Free pizza for the newsroom was one of the traditions of election night at newspapers where I worked. An “election pool” was another one. Those of us who chose to participate predicted the outcome of various races. The winner claimed bragging rights of being politically astute, although dumb luck may have been involved too.

I won’t join one of those pools this time, but I will offer my predictions here. To be clear, this is who I think will win, not who should win. My voting preferences are between me and my ballot.

Here we go:

PRESIDENT

Clinton, with 323 electoral votes

CONGRESS

House: Republicans, 235-200

Senate: Tied, 50-50

N.C. RACES

Governor: Cooper

Lt. Governor: Coleman

U.S. Senate: Burr

Q&A with Emily Storrow, assistant editor at The Local Palate

Emily Storrow is assistant editor at The Local Palate, a culinary magazine in Charleston, South Carolina. In this interview, conducted by email, Storrow discusses her role there and her transition from newspapers to magazines.

Q. Describe your job at The Local Palate. What is your typical workday like?

A. I’m the assistant editor of The Local Palate, a magazine that covers the food culture of the South. I’m in charge of several departments in each issue. They include coverage of new restaurant openings, Southern food products and books, and seasonal cocktails. My favorite department is called “Eatymology,” in which I write about the history of a particular Southern dish (recent topics have included pickled watermelon rinds and country ham).

As for my workday – it depends! We publish 10 issues annually (one issue per month, with June/July and December/January being double issues), so my workday changes based on where we are in the life of an issue. Often it’s a combination of brainstorming content for future issues, communicating with chefs and bartenders about recipes we’re featuring, researching and requesting samples of products or review copies of upcoming book releases, meeting with other departments (often art or web) about upcoming magazine content, and of course, writing and editing copy.

Q. How do story editing and headline writing work at The Local Palate?

A. When a writer (either one of TLP’s three editors or a freelance writer) is done with a piece, we print a copy and circulate it within the editorial department. We edit it for style and grammar and often give input on headlines, word choice, etc.

Then, the editor who’s in charge of that department will review the edits and make them in the document. At that point, it’s emailed to our copy editor, who edits the document in Word with track changes on. It comes back to the editor, who reviews those changes and places the document in “final text,” which means it’s ready for the art team.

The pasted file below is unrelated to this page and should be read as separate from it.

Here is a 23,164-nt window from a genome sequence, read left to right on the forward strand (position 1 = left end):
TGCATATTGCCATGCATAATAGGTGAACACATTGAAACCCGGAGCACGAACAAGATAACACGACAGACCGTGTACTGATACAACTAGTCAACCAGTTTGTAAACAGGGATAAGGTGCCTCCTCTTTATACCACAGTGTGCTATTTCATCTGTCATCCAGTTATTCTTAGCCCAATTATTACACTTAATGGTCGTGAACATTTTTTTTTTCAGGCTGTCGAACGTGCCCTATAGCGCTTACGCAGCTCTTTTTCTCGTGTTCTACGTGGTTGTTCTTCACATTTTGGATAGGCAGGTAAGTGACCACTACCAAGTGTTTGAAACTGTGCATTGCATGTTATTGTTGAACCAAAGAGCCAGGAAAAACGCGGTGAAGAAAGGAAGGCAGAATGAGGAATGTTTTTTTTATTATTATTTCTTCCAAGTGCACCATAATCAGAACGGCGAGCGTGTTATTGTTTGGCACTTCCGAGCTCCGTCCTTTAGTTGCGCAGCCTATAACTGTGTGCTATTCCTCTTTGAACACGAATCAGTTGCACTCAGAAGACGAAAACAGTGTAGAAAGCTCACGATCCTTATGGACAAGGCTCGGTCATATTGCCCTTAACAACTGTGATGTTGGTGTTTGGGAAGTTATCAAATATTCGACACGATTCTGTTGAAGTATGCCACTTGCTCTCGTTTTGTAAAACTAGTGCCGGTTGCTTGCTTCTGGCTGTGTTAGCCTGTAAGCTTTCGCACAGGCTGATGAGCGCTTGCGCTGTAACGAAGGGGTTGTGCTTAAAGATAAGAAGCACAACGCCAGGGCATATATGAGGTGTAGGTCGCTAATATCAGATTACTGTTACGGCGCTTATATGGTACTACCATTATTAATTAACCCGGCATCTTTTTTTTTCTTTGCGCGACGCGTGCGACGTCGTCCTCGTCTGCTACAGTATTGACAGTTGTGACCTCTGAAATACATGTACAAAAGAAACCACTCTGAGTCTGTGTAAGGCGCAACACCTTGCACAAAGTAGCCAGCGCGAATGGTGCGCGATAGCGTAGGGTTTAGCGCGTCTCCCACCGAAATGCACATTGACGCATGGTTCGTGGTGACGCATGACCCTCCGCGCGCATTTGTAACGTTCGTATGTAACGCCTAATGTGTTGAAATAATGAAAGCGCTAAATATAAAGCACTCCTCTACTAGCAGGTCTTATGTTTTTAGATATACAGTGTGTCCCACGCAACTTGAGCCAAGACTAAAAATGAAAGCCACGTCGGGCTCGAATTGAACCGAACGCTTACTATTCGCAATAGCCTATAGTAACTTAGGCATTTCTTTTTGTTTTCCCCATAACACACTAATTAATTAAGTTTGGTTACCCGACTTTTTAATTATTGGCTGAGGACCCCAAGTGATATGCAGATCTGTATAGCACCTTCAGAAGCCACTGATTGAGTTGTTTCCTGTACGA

As we approach the closing of an issue, we spend between about a week editing proofs. In addition to ensuring the copy is clean, we’re finalizing things like captions and headlines, which often change based on a page’s design. (This is especially true for features; it’s difficult to settle on a headline before knowing what the final page design is.)

Q. You previously worked at the Wilkes Journal-Patriot in North Carolina. What was the transition from a newspaper to a magazine like?

A. It was a transition! I was one of four general assignment reporters in the newsroom at the J-P. We published three days a week so I was typically writing articles on an issue-by-issue basis, maybe working on a piece a week or so ahead in certain cases.

At the magazine, we work on issues that won’t hit the newsstands for months. We’re always planning content (especially features) and actively work on an issue one to two months before it comes out. For example, it’s late October, and we’re getting ready to send the December/January issue to the printer.

Another major adjustment has been getting used to the role the art department plays in the magazine’s production. In a magazine, photography and design go hand-in-hand with editorial content.

Our departments are in constant communication. When we brainstorm editorial content, we ask for the art department’s input early on so we know if the concept will work from a visual standpoint. That’s something I never had to worry about at the newspaper!

Plus, I had to start using Chicago style. (I’m still an AP loyalist at heart, though.)

Q. Working as an editor at a magazine with a focus on food sounds like a good gig. What advice do you have for journalism students aiming for a similar career path? 

A. I’d advise them to immerse themselves in whatever food scene/culture they’re interested in (for me, Southern). The food and beverage industry is a small world, and writing is a great way to establish connections. Food festivals are also great opportunities for meeting chefs and media folks.

A couple of the articles I wrote for a college feature-writing class were on people who have also appeared in Local Palate. One was the owner and namesake of Chapel Hill’s the Crunkelton, Gary Crunkleton. And he ultimately put me in touch with The Local Palate while I was job searching. Like I said, small world!